Scrape pan drippings from bottom of frying pan and stir the browned bits amongst the remaining grease. On very low heat, lightly sprinkle the frying pan grease with flour until the flour is slightly browned and pasty.

    Slowly add 2-3 cups warm whole milk to the pan and stir continuously until gravy begins to thicken and bubble.

    Serve with light, fluffy biscuits.

    *Notes for the uninitiated: (1) Squirrels should be the meaty mast-eating woodland gray squirrels, not the small red boomers, and certainly not ground squirrels. (2) Your local squirrel population will depend upon the availability of woodland mast. Do not reduce the squirrel population beyond the capability of mast production to replenish the squirrel-mast balance or you will be sorry next year. (3) Use a shotgun. Buckshot is easy to pick out of the meat. Anything else is overkill and will do too much damage. (4) A clutch of squirrels equals the number of squirrel tails you can clutch securely in one hand. A good rule of thumb is 1-2 squirrels per hungry person. (5) After skinning but before cutting up the squirrel carcasses, press a knife blade flat against the leg bone to see if the bone will bend. If it does, you have a young fryer squirrel. If it does not, you have a boiler squirrel that will be good for squirrel-and-dumplings or for squirrel pot pies. This sorting procedure for squirrels is similar to chicken grading. (6) Cook the squirrel heads, too. You can extract the brains with your pinky finger and experience a real delicacy, or you may use a small utensil of some sort. Enjoy.

  5. Dana Nagle

    It seems Mr. David is hunting for a dog recipe. He should be informed that consumption of herbivorous animals is recommended over that of omnivores and carnivores. The toxicity increases as it moves up the food chain. Plus, humans and dogs have a 10,000 year history of mutually beneficial co-habitation as companions, making it seem highly unlikely that Ms Brownlee would share the same desire to consume her dog friend as Mr. David seems to have.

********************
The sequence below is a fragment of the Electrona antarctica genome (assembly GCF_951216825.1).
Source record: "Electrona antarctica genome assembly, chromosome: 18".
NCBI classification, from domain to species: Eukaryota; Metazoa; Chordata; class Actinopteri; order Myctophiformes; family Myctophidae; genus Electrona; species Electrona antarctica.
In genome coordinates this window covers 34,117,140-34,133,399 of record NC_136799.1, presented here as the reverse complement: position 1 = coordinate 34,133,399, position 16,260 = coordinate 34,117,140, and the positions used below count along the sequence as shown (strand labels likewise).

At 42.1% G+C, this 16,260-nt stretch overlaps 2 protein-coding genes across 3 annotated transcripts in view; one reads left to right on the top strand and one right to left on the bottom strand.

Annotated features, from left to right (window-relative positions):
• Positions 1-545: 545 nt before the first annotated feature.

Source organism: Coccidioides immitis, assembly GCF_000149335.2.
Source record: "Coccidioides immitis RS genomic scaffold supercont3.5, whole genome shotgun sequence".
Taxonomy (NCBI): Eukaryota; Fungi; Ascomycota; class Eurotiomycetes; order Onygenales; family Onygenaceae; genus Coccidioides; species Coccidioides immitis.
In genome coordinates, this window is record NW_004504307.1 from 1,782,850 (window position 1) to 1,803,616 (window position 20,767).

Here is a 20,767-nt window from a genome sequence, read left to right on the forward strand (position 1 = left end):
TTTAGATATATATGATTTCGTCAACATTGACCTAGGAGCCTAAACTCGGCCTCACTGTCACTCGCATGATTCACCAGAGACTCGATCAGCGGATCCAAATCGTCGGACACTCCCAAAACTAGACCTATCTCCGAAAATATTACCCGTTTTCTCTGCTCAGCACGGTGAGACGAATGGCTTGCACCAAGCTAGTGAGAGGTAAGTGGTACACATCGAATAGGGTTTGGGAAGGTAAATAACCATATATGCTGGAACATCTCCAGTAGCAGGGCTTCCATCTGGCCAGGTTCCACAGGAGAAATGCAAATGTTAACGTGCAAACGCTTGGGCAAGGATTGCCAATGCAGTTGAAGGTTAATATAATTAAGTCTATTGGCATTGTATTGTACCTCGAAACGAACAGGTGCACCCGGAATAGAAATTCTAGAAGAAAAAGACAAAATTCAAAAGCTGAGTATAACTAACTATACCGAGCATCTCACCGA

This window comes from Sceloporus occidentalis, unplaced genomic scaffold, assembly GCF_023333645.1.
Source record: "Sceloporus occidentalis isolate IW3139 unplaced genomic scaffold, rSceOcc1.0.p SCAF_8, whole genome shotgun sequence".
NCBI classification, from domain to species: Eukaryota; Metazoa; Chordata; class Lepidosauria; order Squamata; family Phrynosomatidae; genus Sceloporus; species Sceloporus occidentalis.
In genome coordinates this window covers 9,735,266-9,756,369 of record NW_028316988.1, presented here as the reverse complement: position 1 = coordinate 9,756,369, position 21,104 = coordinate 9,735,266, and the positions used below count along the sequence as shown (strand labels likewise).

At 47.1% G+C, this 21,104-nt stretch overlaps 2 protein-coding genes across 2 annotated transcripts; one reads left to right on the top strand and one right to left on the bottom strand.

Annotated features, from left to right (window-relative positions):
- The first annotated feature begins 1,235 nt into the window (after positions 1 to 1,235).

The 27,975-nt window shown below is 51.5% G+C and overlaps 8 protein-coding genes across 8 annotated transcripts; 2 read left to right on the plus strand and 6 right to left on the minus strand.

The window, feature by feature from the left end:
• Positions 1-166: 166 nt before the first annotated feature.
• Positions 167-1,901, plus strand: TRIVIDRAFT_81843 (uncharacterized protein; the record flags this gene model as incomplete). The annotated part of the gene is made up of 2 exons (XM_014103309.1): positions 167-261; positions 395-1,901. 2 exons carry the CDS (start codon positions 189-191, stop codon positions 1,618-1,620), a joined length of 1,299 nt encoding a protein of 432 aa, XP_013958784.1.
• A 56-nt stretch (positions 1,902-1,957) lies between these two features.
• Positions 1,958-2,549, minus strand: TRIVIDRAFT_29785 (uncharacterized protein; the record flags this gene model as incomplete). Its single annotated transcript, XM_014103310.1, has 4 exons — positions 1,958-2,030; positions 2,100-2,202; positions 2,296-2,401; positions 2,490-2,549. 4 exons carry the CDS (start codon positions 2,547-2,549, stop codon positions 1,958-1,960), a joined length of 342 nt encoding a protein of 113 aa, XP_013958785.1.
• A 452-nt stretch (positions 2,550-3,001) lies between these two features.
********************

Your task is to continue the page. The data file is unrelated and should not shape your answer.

6. donna price

    Due to Mr. David’s rather unsavory comments, I believe it would do him a world of good if he partook with gratitude, in some local, humanely raised, grass fed, nutrient dense protein…instead of heavily processed, pretend-meat products like tofurky, not-dogs and fakin’ bacon. He may discover that he’d be a much happier individual.
    I also beleive it’s fair to say that our ancestors were much healthier than our current population!!

  7. Ken Hanke

    I am definitely in the omnivore category, but like Woody Allen I don’t eat rodent.

  8. entopticon

    Perhaps Stewart David’s vegangelical rage wouldn’t be so completely out of hand if he managed to get a little more tryptophan in his diet. Tryptophan is the building material for serotonin, which is a neurotransmitter that is essential for a feeling of well being. Vegetarians are often very low in it, because the best sources for it are animal protein. Tryptophan is the one amino acid chain that isn’t swept up by insulin, and that is part of the reason why so many vegans have such severe sugar cravings. When they spike their system with insulin, the small amount of tryptophan in their systems has an easier time making through the blood-brain barrier because there is less competition, so that they can get a much needed, temporary serotonin boost.